This week, there have been a flurry of media stories surrounding an editorial by theologian and scholar Andrew Linzey in the inaugural issue of the Journal of Animal Ethics. It is rare that the media covers journals in human-animal studies or animal ethics, so this week’s coverage was notable indeed.
What was the focus of the editorial? Linzey argued that the language that humans use when discussing non-human animals matters, and shapes how we treat them. The media's response? That crazy academics like Linzey are worried that animals will be “insulted” if we call them pets, critters, or beasts. Sadly, these stories entirely miss the point.
Language is more than just the means by which we communicate. Language both reflects, and also shapes, how we see the world. So it shouldn’t surprise us that words about animals shape our understanding of animals. Terms like “pet” and “livestock” reflect a particular understanding of animals, and then shape our treatment of them. Once an animal has been classified as a pet, it would, in our culture, be difficult to turn that animal into meat, and we are horrified to hear of dogs in China being raised for human consumption. Similarly, we don’t think twice about killing animals that have already been classified as livestock or pests. New Zealand, for example, just held their annual Easter Day Hunt in which over 23,000 rabbits were hunted and killed, for fun and for charity. Other than animal activists in New Zealand and rabbit lovers elsewhere, most people do not care. That’s because these rabbits were already classified as pests.
Language is never neutral—it shapes behavior. In her analysis of the history and mythology of the turkey, Karen Davis makes the claim that when we’re determined to do violence to an animal, we must first turn the victim into a despicable “thing” that deserves such treatment.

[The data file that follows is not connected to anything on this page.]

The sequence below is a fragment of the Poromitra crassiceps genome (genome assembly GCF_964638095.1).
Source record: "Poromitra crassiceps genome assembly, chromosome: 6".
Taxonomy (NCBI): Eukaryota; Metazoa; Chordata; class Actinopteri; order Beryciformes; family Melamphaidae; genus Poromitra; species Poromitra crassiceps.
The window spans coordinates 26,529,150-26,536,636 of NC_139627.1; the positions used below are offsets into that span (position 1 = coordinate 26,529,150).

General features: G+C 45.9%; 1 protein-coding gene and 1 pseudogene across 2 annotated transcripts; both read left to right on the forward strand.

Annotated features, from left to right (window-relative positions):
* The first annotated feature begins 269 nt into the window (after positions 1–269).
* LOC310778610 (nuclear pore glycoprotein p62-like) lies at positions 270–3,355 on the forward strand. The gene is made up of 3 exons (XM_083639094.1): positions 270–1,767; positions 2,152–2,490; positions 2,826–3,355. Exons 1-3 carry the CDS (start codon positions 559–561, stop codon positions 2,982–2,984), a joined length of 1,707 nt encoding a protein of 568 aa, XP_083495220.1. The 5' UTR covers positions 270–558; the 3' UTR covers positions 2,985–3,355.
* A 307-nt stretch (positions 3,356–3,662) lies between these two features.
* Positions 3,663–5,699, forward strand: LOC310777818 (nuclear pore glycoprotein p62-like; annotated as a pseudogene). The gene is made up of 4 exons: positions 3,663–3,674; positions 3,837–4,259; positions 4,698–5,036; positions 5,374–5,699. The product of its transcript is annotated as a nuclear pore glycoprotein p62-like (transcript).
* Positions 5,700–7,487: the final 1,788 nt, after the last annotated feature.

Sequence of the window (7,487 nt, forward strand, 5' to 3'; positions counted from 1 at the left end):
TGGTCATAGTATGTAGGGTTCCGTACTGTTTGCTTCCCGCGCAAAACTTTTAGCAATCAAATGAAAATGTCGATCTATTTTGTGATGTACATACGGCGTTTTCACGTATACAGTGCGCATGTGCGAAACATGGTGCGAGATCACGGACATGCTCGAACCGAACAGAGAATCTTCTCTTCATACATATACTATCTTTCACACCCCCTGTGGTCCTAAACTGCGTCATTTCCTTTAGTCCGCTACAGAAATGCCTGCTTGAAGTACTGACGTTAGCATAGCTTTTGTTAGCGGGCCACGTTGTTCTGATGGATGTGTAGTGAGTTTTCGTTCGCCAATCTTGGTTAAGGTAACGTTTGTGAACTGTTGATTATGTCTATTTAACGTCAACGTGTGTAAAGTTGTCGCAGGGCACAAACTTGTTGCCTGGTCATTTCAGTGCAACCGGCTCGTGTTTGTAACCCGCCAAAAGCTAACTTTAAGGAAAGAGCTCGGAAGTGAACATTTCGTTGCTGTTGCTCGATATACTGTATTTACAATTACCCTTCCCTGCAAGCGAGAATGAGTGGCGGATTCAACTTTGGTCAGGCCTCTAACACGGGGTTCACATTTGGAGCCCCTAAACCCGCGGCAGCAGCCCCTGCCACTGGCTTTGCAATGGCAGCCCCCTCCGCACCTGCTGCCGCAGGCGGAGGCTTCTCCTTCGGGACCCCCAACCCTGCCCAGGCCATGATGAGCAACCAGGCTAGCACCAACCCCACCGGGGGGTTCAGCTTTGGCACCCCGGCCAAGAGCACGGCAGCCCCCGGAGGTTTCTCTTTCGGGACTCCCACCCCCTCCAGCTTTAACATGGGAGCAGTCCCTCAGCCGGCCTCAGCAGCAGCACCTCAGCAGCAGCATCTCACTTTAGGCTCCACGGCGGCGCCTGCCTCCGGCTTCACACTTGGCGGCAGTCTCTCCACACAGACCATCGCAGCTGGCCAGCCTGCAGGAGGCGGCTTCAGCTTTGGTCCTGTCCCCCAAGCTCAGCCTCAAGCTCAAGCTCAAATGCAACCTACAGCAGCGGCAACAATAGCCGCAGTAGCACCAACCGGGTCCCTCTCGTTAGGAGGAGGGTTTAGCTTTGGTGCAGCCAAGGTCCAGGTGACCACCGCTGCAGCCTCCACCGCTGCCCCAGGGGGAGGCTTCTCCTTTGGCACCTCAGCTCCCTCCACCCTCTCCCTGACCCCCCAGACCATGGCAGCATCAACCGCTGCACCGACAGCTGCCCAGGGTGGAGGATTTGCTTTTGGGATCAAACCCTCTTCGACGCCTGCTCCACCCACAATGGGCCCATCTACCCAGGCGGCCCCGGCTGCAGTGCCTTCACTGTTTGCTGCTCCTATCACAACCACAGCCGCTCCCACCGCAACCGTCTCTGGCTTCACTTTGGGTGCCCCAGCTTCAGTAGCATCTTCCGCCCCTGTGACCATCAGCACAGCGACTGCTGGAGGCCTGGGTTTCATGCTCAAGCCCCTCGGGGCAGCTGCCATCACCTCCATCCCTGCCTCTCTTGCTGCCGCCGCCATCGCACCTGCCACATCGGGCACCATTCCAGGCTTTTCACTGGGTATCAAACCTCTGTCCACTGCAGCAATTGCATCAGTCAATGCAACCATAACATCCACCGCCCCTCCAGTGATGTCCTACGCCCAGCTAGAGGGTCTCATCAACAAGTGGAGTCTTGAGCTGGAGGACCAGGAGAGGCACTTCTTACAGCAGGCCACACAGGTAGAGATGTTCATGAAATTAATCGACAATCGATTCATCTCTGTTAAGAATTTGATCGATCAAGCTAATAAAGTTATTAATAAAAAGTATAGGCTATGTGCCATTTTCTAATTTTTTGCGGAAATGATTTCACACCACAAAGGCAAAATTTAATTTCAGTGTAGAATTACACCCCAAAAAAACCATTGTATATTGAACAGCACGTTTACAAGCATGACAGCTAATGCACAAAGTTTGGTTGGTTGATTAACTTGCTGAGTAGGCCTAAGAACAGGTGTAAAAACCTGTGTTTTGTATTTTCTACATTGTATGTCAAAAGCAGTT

In addition, idioms like “skin a dead cat” contribute to a permissive social attitude towards the abuse of animals. Negative animal idioms normalize or trivialize violence towards animals. When sayings like “flog a dead horse” are used and become a normal part of our vocabulary, we can no longer “see” the implications of human violence against animals. These expressions mask the real violence within them and demonstrate human power over animals.
In Defense of Animals began a campaign in 1999 to encourage people to call themselves guardians of companion animals, rather than owners. IDA has long argued that “owner” is linked with the treatment of animals. In particular, using the term means that companion animals are considered to be simply commodities or property, not individual beings, and IDA argues that this classification underlies their exploitation. The organization and other advocates argue that it is not so long ago that women, children and others were seen, in legal terms, as merely property.
This is the point that Linzey and the editors of the Journal of Animal Ethics were arguing: Language is real, and language does something. The fact that so many of the media reports surrounding the issue not only didn’t get that issue, but trivialized it, indicates how far we have to go as a society to take animals seriously, and to take seriously their treatment.
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